Speaking of football, my last homage to stuff that cheers me is the current fortunes of my beloved Celtic. I’m thrilled that we have signed the cream of Scottish talent in Gary Mackay-Stevens and Stuart Armstrong, both of whom scored (the former within 38 seconds) in the debut game against Partick Thistle the other night. Add to that a hot young Irish talent in the form of Michael Duffy and we’ve had the best transfer window in recent memory. Signing Michael also brought us a new American fan in the shape of Fr Michael Duffy who had never heard of Celtic until he got loads of tweets welcoming him to the club. He knows the history now alright 🙂

I might not be able to attend games now but my passion is undiminished. Presently, we remain in the league (first place naturally) and 3 cup competitions including the Europa. Next week sees us take on Inter Milan in a full house at Celtic Park. The last time I managed to attend and enjoy a Euro tie was against Barcelona on 7th November 2012. We won and the night defies description. It was electric, raucous and magical. I’ll finish this post about some of the joys of my life with a picture of the pre-match display from which I still have my bit of green plastic:


Self-nurturing Ideas

Staring at Geraniums

Staring at Geraniums

I don’t think I’m alone in this. My body craves high energy food and intense mental stimulation in direct proportion to how depleted I am. So I eat rubbish and clamp myself to the computer or tv where ready sources of my fixes are to be found. When you’re on your knees the path of least resistance is highly attractive.

Occasionally, I’ll have the energy and presence of mind to ask: what can I do now to best care for myself? Generally, I’ve answered that by taking some form of ‘time out’, usually a meditation or relaxation audio. Lately, I’ve asked what else I can reasonably do that is self-nurturing and liable to promote healing, or at least enrich my existence.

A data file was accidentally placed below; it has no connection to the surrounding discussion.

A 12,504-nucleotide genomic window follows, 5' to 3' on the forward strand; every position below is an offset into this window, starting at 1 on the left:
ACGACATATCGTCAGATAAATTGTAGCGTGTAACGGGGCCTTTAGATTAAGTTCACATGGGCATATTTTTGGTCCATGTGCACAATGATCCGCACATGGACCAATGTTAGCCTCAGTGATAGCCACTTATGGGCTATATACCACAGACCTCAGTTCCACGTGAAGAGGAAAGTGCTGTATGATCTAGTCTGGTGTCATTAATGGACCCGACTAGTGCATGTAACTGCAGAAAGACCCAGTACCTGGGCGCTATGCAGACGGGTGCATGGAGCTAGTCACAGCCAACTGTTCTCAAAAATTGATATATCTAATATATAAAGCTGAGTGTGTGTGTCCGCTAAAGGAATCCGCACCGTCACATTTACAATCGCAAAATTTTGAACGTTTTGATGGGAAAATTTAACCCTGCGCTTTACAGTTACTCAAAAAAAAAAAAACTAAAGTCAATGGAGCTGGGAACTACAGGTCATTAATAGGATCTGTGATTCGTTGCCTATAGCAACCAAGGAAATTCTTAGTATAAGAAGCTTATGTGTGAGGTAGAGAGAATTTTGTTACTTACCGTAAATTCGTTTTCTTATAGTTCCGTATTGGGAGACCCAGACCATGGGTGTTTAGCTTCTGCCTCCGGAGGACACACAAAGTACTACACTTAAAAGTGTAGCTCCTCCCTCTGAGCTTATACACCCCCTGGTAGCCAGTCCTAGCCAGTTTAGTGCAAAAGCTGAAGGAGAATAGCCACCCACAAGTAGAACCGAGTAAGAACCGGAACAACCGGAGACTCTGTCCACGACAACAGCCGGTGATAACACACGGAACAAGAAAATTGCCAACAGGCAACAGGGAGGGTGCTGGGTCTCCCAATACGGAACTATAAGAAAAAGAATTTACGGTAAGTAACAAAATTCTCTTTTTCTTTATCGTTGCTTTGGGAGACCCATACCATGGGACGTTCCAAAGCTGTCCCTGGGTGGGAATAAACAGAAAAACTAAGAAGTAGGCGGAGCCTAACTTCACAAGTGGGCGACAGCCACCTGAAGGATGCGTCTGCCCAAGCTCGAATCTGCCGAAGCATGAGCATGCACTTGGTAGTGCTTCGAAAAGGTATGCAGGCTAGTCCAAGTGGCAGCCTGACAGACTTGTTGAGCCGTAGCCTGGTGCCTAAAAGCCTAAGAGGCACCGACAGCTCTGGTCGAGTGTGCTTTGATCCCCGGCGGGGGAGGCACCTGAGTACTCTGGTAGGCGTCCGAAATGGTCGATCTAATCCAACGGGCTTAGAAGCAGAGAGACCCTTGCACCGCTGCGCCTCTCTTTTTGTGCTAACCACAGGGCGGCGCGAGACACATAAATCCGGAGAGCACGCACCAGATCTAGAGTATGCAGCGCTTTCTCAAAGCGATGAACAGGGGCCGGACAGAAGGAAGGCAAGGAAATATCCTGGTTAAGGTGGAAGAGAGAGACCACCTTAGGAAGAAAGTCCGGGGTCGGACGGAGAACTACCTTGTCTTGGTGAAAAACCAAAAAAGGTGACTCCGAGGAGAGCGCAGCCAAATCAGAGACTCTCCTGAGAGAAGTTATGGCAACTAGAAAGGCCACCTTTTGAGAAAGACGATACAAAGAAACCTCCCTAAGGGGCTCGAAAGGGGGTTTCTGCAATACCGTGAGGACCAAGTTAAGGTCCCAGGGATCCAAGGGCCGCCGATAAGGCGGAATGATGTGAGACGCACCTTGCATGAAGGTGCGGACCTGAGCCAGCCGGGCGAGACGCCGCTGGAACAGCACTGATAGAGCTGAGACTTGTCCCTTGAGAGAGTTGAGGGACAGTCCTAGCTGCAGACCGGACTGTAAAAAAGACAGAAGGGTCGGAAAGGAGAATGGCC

The list that follows is what I’ve devised, written in the order that ideas came to mind. Looking at it, I see that stuff can be grouped together into activities that please the body, mind, spirit and the five senses whether singly or in cumulo. Some of them are simply about feeling more like my old normal self. The ones I’ve starred are rather more aspirational than realistic right now.

The quality, duration and effect of each will depend on how I’m feeling at any point. I’m conscious that overdoing any element, or choosing badly, will have the opposite effect to the one I desire but I’m giving things a try.

So far, I’ve rediscovered my record collection. Listening to the tunes of my youth has been a remarkable experience. Lots of tears. I’ve also had a scented bath, by candlelight, practising my deep breathing technique. I was given a bouquet of roses last week and have spent time just looking at them, marvelling at their intricacy and beauty. I even had my make-up on one day!

I don’t think a list like this need be the exclusive province of the chronically sick. I think everyone could benefit from devising ways that help them look after themselves. Only I guess that such lists will be rather more adventurous.

1. Sleep/nap
2. Lying still in a quiet room
3. Three diaphragmatic breaths
4. Listening to music
5. Meditation/relaxation session
6. Bath
7. Applying hand/body lotion or perfume
8. Doodling/colouring-in
9. Journal writing
10. Blog writing
11. Prayer
12. Small amounts of nutritious food, eaten mindfully
13. Laughing
14. Crying
15. Stretching
16. Yoga poses*
17. Physical activity*
18. Fresh air
19. Short visits/telephone calls
20. Massage
21. Knitting/Cross-stitch
22. Just sitting looking at something nice
23. Taking a photograph
24. Looking at photographs
25. Something achieved, no matter how small
26. Sending someone a letter/text/email/tweet
27. Act of kindness towards anyone
28. Drinking a glass of plain water
29. Brushing teeth/hair
30. Dressing nicely/putting on make-up
31. Singing
32. Dancing*
33. Spot of gardening*
34. Cooking
35. Interior design*
36. Heartmath
37. Candlelight
38. Reading
39. Menthol inhalation
40. Drinking fresh vegetable juice.
41. Giving a compliment (or receiving one)
42. Companiable silence/ time spent with my children
43. Practise feeling grateful.
44. Hugs

Resistance Is Futile